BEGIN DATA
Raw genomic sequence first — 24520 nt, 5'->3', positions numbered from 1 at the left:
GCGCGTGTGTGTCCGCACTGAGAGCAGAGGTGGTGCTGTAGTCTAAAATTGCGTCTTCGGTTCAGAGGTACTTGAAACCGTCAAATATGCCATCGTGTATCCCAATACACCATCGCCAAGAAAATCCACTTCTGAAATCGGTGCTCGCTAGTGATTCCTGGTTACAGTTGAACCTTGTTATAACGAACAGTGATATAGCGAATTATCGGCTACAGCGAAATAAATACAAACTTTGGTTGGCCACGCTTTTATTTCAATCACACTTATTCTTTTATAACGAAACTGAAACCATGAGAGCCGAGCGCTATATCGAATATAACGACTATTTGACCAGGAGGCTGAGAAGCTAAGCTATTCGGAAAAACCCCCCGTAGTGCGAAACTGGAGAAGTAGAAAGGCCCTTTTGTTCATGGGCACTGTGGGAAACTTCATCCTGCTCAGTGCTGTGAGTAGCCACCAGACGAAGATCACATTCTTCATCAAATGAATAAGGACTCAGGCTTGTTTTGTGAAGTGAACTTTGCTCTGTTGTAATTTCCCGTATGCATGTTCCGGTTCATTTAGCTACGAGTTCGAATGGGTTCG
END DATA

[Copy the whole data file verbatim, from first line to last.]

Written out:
Raw genomic sequence first — 24520 nt, 5'->3', positions numbered from 1 at the left:
GCGCGTGTGTGTCCGCACTGAGAGCAGAGGTGGTGCTGTAGTCTAAAATTGCGTCTTCGGTTCAGAGGTACTTGAAACCGTCAAATATGCCATCGTGTATCCCAATACACCATCGCCAAGAAAATCCACTTCTGAAATCGGTGCTCGCTAGTGATTCCTGGTTACAGTTGAACCTTGTTATAACGAACAGTGATATAGCGAATTATCGGCTACAGCGAAATAAATACAAACTTTGGTTGGCCACGCTTTTATTTCAATCACACTTATTCTTTTATAACGAAACTGAAACCATGAGAGCCGAGCGCTATATCGAATATAACGACTATTTGACCAGGAGGCTGAGAAGCTAAGCTATTCGGAAAAACCCCCCGTAGTGCGAAACTGGAGAAGTAGAAAGGCCCTTTTGTTCATGGGCACTGTGGGAAACTTCATCCTGCTCAGTGCTGTGAGTAGCCACCAGACGAAGATCACATTCTTCATCAAATGAATAAGGACTCAGGCTTGTTTTGTGAAGTGAACTTTGCTCTGTTGTAATTTCCCGTATGCATGTTCCGGTTCATTTAGCTACGAGTTCGAATGGGTTCG